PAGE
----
QH: So, the new Block is set in an art-deco style building, and from what we can see so far, it’s huge! What challenges do you expect to see ahead for the contestants of the show?
Darren Palmer: These apartments are the biggest that I recall on the block. The scale of them is a challenge in itself – with such high ceilings, there is that much extra effort and cost required just to build and paint the structures let alone fit them out. The other challenge is the Art Deco factor. The contestants need to work out how to create a contemporary interior that fits respectfully into an Art Deco building. They have details they need to work back into their apartments to satisfy heritage constraints too, so it is a challenge.
QH: Do you think the art-deco influence of the building will (or should) show through in the finished rooms and spaces? Or do you think the couples should take a more contemporary approach to renovating and decorating this kind of architectural style?
Darren Palmer: I hope it does. Every apartment I’ve owned has been Art Deco, and I’ve renovated each one. I have always taken a contemporary approach to my fit outs but have worked around the best parts of the deco period – things like ornate ceilings and detailed skirting boards and architraves. You can fuse the periods together with a great result. It just takes a little nod here and there for it to work in an otherwise contemporary apartment and I hope to see just that. I don’t want to see a slavish reproduction of deco style nor do I want to see the period whitewashed out of the picture. Somewhere between the two, we have a sweet spot that works for us as judges, the homeowner and the market.
QH: Renovating and then decorating a home can be daunting prospect for most – even more so when trying to give a twist on a classic-era home (e.g., a traditional Queenslander). What tips would you offer those who are perhaps struggling with achieving this modern/classic aesthetic?
Darren Palmer: Look at the things that define the period. Whatever the quintessential details are – whether they be VJ panelled walls, decorative ceilings, ornate timber work or whatever the case may be you need to acknowledge and respect them. Finding a way to present them in a contemporary manner is the key to using them as a bridge between old and new. Then you can install your modern kitchens and bathrooms with the latest in appliances, handles and furniture and the project will work beautifully.
Things to avoid are faux heritage details. Trying to recreate a traditional look can be a dangerous path which is why the current approach to renovating buildings of heritage significance is to restore the old and make a clear distinction between the old and new by making the new part of a building obvious. It works very well.
QH: How do you approach the judging on The Block – and what are the main things you’re looking for in a successful room reveal?
Darren Palmer: I judge every space with the same criteria and the same judging formula.Out of ten points I divide them into:
– 2.5 points total for design (things like floor plan, lighting plan, doorway and wall placement, flow through the space, etc.).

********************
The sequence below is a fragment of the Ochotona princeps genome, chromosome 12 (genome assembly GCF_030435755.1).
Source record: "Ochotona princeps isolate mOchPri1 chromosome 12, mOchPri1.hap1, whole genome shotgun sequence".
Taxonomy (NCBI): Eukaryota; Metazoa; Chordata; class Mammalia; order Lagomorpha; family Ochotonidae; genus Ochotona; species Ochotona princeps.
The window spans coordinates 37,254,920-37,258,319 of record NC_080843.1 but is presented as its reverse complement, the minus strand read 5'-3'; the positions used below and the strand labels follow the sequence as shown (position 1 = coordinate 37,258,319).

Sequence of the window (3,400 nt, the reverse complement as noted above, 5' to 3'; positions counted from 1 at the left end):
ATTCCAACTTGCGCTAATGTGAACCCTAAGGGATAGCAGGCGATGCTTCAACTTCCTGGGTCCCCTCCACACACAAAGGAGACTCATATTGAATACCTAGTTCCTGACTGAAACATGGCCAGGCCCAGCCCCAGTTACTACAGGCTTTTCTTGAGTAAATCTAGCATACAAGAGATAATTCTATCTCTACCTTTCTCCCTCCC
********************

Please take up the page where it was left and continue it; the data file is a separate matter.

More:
– 2.5 points for appropriateness to the market (is it desirable to the largest group of the buyers who are looking for that type of property in that particular area?).
– 2.5 points for finish (is it well built, well painted, gaps filled and plaster sanded well, etc?).
– 2.5 points for inclusions (furniture, fixtures and equipment).
It’s not the same way that Neale and Shaynna judge (Neale Whitaker, Editor-In-Chief of Vogue Living Australia, and interior design expert Shaynna Blaze) so my scores can vary from theirs or can end up similar but for a different reason. That way you can have a well finished room that doesn’t suit the market that ends up a score of five. You could have a really well designed and furnished room that isn’t well finished that gets a score of 7.5. I think it’s the most considered way to judge as each one of those four factors are so important.
QH: And what’s your go-to decorating style in your own home – what style are you most influenced by?
Darren Palmer: Comfort and durability are key in my house. I like to have nice things of course, but I have three dogs and a seven-year-old, so there are toys and hair and spills and mess that it’s far better to design around than worry about.
In terms of my own style, it changes from location to location, but I have an aesthetic language that you can identify irrespective of the style of the home.
QH: Given you grew up in Gladstone, we know you are very familiar with the homes that Queenslanders enjoy. What do you love the most about the Queensland home and our style of living?
Darren Palmer: It’s a similar feeling to what I have in my house – a connection to the outdoors, a feeling of relaxation and a no fuss approach to living a comfortable home life. All of those things really appeal to me.
I would love to buy a big old Queenslander one day. I love the wrap around verandahs, the breezy flow through all the rooms and the details like VJ walls and ceilings. They scrub up really well, and I have seen some beauties over the years.
Tune in to watch The Block on Sunday 7.00pm and Mon/Tues/Weds at 7.30pm on NINE.
Darren Palmer’s forthcoming book HomeSpace is due out in September 2016 (Murdoch Books).